Behcet's syndrome is more common in certain geographic regions, however, can be seen outside of these areas and need to be included in the differential diagnosis of many patients, as it has overlapping features with many rheumatologic conditions.
Especially in regions with immigrant populations, there seem to be similarities to originating countries in Behcet's prevalence, but the syndrome is not limited to those from certain backgrounds and can be seen in others also. There is emerging evidence that even though the prevalence of Behcet's may be similar to that of endemic areas, in nonendemic regions the condition may be less severe, suggesting potential environment agents in determining the severity of the disease. In addition, women seem to be overrepresented in nonendemic areas and may explain part of the reason for less severe symptoms, as Behcet's tends to be more severe in men.
The somewhat different presentation of Behcet's syndrome in nonendemic areas needs to be considered when thinking about Behcet's in the differential diagnosis of patients. Research into potentially less severe form of the disease in nonendemic areas may provide new clues to the pathogenesis of this condition.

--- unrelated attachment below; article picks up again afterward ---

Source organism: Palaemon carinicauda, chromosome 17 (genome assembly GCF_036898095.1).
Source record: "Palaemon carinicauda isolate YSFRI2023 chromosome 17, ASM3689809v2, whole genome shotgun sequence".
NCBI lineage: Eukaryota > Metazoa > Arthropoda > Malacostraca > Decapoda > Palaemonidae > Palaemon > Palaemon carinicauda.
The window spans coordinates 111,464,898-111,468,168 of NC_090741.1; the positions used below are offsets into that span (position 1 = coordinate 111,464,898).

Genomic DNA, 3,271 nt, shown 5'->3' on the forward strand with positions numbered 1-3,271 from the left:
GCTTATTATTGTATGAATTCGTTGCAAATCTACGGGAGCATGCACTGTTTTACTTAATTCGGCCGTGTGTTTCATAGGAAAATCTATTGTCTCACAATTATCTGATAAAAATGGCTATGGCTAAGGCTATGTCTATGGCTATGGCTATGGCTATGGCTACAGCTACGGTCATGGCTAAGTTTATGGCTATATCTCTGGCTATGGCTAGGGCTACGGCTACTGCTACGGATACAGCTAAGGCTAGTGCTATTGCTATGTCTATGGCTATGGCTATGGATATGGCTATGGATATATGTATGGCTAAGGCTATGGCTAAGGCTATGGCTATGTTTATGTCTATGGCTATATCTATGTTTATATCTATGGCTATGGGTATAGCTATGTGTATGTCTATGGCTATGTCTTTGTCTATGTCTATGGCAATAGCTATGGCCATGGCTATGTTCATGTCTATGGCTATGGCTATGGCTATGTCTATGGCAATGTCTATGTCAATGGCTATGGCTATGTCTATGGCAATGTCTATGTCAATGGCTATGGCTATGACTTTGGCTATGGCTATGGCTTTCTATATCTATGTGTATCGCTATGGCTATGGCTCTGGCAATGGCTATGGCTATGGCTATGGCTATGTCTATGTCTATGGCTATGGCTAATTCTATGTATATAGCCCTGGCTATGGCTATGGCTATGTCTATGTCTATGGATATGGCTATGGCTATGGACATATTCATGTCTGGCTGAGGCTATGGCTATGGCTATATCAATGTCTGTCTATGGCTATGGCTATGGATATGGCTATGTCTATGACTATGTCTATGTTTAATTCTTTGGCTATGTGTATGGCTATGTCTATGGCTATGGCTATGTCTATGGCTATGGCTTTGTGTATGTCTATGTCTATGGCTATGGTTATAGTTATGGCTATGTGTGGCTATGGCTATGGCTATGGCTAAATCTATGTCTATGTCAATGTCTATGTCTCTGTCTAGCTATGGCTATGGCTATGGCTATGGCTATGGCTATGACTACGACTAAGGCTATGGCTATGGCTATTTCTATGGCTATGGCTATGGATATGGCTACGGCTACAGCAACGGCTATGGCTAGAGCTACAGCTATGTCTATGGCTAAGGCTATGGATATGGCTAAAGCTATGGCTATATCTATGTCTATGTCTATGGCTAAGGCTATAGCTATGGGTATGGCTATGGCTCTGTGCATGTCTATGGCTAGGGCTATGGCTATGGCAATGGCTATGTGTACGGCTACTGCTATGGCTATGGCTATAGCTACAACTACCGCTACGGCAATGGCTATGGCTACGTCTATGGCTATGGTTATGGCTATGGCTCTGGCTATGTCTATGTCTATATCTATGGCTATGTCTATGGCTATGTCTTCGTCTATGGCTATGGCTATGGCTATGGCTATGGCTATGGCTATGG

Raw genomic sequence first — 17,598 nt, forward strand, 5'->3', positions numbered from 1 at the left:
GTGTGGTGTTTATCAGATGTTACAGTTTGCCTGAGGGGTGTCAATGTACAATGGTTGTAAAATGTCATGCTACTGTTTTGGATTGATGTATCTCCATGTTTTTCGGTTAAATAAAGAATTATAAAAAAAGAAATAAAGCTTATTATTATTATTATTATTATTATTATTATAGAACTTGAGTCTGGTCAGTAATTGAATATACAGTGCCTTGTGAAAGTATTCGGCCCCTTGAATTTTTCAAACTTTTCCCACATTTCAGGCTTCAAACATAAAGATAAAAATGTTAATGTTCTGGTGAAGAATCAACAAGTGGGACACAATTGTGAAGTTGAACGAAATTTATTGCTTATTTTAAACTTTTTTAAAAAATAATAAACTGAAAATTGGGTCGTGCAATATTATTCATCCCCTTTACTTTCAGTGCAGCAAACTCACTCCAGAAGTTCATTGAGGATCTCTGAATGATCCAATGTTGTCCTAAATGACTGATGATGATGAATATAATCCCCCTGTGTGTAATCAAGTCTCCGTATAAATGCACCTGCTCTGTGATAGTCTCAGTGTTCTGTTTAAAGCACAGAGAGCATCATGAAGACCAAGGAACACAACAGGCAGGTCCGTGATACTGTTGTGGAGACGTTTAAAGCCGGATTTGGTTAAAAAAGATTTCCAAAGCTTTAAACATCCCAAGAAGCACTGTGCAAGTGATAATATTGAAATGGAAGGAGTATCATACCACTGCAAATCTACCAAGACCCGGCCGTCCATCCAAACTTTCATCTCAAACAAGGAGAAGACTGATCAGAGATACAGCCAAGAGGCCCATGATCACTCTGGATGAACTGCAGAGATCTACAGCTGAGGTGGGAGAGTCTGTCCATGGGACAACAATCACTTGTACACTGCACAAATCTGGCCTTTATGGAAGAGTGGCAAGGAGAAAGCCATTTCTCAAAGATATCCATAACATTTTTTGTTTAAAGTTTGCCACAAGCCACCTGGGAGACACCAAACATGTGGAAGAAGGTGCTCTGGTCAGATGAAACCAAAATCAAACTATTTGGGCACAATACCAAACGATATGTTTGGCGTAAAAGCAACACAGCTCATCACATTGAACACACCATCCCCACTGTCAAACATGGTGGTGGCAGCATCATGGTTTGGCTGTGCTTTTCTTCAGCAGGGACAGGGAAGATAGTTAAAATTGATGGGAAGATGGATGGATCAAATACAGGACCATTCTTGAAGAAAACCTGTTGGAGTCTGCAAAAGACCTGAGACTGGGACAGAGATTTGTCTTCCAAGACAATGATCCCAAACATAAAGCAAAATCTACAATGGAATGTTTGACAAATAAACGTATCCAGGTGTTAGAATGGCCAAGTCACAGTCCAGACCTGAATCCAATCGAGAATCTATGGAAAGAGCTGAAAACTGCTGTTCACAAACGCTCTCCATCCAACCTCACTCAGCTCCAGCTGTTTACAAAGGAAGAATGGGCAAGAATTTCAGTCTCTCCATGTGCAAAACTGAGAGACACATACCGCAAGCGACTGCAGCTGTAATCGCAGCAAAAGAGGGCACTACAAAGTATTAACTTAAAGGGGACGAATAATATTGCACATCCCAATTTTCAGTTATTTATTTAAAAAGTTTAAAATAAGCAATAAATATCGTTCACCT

aRheumatology Department of Lucania, San Carlo Hospital of Potenza and Madonna delle Grazie Hospital of Matera, Matera, Italy
bDepartment of Medicine, New York University School of Medicine, NYU Hospital for Joint Diseases, New York, New York, USA
Correspondence to Yusuf Yazici, MD, Department of Medicine, New York University School of Medicine, NYU Hospital for Joint Diseases, 333 East 38th Street, New York, NY 10016, USA. Tel: +1 646 501 7400; e-mail: email@example.com